BY ROBERT P. MADER
Of CONTRACTOR’s staff
WEST WARWICK, R.I. — Fire sprinkler industry officials are reluctant to take advantage of tragedy such as the Feb. 20 fire at The Station nightclub here to promote sprinklers. They are, however, reminding people that the 97 dead would still be alive if the building had been sprinklered.
“We view the promotion of sprinklers as life-saving devices as an everyday issue and we don’t want to capitalize on a tragedy to make a point,” said Steve Muncy, president of the American Fire Sprinkler Association. “Our position has not changed. Fire sprinklers save lives and property, and we need to take as strong as possible a position within the codes to make sure that people are adequately protected.”
The National Fire Sprinkler Association Web site noted: “ ‘If there were sprinklers in this building, we wouldn’t be here right now.’ Those were the chilling comments of fire chiefs at the scene of a one-story nightclub in West Warwick, R.I., that was engulfed in flames within three minutes after a rock band’s on-stage pyrotechnics display spread to adjacent sound-deadening foam, leading to at least 96 deaths and 180 injuries.”
In most occupancies fire sprinklers are designed to control a fire, but in reality they almost always put the fire out, Muncy noted.
“We don’t want to appear that we’re trying to benefit the industry by exploiting a tragedy,” he said. “We would rather have the fire marshals out there saying it.”
Nevertheless, those in the industry are confident that sprinklers would have stopped the nightclub fire because they have tested the proposition.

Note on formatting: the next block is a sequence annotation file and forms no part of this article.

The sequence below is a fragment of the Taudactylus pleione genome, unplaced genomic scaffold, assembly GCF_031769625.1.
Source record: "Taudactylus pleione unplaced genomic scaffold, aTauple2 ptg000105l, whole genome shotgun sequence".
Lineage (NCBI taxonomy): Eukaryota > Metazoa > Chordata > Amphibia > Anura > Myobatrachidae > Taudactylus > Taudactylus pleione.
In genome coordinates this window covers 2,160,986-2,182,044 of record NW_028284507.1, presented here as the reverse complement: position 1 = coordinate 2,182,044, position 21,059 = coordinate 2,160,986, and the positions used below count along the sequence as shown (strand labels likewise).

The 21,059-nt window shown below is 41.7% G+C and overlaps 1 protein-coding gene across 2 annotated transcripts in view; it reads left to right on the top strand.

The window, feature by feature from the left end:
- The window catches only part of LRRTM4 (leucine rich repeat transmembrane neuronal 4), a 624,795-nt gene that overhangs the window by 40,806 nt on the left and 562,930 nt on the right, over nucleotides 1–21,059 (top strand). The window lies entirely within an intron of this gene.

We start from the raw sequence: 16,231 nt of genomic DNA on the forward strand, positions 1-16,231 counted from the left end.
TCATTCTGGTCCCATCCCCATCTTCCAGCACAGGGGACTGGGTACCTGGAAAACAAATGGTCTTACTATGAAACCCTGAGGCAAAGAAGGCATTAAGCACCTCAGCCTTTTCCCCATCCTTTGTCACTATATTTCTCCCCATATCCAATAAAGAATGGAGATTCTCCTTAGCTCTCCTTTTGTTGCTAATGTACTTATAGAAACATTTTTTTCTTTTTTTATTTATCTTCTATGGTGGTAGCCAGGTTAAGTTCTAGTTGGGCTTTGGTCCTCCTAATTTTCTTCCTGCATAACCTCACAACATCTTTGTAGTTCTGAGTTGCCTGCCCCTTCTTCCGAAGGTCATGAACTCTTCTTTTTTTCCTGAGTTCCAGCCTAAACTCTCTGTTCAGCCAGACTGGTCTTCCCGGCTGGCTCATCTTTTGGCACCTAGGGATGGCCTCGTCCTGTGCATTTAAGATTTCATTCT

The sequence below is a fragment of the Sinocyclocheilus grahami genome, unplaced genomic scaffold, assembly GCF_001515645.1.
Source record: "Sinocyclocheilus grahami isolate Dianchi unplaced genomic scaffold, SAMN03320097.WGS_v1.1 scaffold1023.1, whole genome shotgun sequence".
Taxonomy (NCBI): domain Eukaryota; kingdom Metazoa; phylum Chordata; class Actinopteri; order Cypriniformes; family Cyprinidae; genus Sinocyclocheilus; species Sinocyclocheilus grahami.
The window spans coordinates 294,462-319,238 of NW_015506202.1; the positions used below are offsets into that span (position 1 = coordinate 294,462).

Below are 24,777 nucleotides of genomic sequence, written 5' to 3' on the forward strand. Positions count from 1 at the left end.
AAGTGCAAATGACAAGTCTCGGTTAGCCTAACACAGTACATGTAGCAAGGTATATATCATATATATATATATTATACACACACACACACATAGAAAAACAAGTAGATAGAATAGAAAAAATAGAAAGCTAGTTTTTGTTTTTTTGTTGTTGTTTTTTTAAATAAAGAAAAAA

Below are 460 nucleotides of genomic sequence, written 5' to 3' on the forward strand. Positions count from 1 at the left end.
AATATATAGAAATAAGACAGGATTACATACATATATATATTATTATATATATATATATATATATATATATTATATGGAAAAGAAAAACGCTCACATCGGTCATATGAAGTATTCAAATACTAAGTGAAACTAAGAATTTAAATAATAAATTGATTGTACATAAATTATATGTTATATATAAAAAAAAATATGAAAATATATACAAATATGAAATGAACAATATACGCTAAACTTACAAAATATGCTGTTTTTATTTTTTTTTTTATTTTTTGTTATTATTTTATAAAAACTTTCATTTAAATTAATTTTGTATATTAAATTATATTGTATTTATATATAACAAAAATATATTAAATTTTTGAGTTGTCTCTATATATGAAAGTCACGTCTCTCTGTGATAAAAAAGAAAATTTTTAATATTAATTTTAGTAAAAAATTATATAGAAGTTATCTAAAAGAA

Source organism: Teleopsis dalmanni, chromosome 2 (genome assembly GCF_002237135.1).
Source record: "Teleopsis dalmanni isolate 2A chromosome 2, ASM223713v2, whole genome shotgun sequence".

Rich Skinner, the northeast regional manager for NFSA and a former firefighter, set up a demonstration with the help of the Tyco Research & Development Laboratory in Cranston, R.I. Researchers constructed a mock-up of the nightclub inside the lab.
Because they could only guess what kind of soundproofing foam had been used on the stage, Skinner and the Tyco researchers used 312-in. foam because it would cause a fire that may have been worse than the nightclub fire. They glued the foam to 14-in. CDX plywood. A wick dipped in heptane and lit by a torch ignited the foam.
During the unsprinklered fire, the foam gave off black sooty smoke. The room was engulfed in 55 seconds. Skinner said they “bailed out” of the room at 50 seconds and lab personnel in fireproof suits used 134-in. hose lines to put out the fire. Sensors at the ceiling said the temperature had reached 1,200°F.
For the sprinklered test, researchers set up an NFPA 13 sprinkler system in the space. After the fire was ignited, the ceiling temperature rose to 200°F, a single pendent activated after 22 seconds and completely extinguished the fire. Only a light haze filled the room, Skinner said, so occupants could have found their way to exit doors.
Skinner said he videotaped the experiment, and he’s supplied the videotape to the state fire marshal’s office; the federal Bureau of Alcohol, Tobacco and Firearms; and he loaded it onto TV Access, a satellite uplink, so that TV stations can use it. Skinner said that at least one CBS station had used the footage.
Skinner said that he’s working with Rhode Island legislators to change the building code to include a retrofit provision for all nightclubs that house 100 persons or more or are 5,000 sq. ft. or more. The retrofits would be funded with an investment tax credit or low-interest loan to the building owner and have a five- to 10-year retrofit window.
While investigators don’t know exactly what kind of soundproofing foam was used, Roland Huggins, vice president/research and development for AFSA, said he suspects the foam was a building code violation. Building officials could not be reached for comment.